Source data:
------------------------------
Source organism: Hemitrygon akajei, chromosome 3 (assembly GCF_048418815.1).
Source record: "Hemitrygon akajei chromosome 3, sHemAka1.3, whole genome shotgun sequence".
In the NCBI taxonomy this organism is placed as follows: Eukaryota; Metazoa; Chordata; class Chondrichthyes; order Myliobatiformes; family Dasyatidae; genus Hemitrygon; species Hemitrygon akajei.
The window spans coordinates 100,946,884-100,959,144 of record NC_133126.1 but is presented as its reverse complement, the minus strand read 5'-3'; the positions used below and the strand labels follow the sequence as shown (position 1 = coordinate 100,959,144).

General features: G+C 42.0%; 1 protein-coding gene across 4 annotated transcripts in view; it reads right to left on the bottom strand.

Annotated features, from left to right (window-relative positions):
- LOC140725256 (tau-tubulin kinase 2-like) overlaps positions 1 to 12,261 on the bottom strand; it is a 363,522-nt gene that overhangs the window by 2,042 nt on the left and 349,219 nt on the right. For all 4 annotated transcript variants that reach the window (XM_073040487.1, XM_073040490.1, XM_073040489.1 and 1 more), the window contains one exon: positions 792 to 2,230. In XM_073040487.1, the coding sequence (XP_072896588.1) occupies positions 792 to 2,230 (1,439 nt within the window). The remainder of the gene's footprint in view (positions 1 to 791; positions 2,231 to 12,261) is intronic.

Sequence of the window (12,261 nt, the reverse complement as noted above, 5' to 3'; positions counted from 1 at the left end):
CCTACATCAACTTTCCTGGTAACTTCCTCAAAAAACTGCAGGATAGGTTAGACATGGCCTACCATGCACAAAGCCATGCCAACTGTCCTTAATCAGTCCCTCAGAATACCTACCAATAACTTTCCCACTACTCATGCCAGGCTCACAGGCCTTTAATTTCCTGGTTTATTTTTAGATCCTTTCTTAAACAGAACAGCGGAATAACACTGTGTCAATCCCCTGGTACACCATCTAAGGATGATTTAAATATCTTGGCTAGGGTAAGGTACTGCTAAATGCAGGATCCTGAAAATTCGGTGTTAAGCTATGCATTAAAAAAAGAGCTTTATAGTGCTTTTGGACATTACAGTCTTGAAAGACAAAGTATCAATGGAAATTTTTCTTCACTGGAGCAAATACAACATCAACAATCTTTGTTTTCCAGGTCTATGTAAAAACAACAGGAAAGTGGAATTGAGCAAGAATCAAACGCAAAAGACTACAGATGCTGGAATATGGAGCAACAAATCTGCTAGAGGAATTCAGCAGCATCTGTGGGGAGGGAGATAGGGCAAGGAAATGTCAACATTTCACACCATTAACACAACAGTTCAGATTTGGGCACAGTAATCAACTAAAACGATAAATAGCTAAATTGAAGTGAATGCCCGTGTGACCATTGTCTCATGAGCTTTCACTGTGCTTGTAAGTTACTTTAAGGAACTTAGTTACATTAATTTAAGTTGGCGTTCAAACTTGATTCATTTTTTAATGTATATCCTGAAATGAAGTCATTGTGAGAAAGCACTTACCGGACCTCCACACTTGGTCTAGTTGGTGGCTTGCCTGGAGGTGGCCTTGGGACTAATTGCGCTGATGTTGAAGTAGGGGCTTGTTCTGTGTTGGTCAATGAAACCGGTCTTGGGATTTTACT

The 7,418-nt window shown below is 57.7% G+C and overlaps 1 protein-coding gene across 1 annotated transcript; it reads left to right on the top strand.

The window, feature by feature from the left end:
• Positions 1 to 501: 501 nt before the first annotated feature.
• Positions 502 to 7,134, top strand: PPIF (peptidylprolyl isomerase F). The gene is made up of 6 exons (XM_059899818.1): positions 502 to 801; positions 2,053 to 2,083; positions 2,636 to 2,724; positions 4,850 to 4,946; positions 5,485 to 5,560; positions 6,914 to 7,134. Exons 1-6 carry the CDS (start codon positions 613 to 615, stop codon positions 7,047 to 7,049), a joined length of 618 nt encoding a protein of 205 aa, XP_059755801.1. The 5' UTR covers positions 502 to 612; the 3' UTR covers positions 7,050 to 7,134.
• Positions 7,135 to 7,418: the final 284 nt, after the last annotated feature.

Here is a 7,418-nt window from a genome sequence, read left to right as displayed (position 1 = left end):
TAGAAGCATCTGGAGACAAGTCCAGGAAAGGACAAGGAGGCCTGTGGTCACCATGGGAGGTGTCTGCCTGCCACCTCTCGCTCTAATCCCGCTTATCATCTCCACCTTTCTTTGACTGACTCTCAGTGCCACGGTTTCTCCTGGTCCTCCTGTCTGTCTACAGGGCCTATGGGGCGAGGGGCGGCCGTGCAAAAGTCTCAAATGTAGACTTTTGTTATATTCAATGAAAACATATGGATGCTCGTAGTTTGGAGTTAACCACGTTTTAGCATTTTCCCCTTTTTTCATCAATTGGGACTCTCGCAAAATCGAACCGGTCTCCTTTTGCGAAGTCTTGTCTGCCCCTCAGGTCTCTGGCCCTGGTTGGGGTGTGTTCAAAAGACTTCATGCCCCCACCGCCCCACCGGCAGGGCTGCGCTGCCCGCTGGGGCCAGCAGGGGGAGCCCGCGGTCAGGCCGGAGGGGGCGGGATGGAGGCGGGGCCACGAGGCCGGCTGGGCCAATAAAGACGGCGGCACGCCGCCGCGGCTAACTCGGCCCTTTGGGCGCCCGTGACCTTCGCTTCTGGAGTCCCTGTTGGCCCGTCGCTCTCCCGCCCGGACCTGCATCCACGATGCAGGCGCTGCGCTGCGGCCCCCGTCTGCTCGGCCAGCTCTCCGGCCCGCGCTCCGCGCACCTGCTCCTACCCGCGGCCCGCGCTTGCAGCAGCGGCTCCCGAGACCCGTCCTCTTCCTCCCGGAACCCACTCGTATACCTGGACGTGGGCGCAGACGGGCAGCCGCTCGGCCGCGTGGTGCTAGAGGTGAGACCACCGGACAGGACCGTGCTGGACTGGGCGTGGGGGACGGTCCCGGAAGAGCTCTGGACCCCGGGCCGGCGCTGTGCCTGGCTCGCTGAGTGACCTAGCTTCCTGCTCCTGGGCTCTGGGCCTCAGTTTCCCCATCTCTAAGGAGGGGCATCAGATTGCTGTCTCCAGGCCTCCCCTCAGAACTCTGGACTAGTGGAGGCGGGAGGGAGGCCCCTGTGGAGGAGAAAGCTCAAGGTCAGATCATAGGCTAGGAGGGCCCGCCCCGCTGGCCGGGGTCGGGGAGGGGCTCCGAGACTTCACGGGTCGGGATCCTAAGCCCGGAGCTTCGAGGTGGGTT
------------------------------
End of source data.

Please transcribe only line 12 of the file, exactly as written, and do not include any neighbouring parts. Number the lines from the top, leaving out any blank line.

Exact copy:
• Positions 1 to 501: 501 nt before the first annotated feature.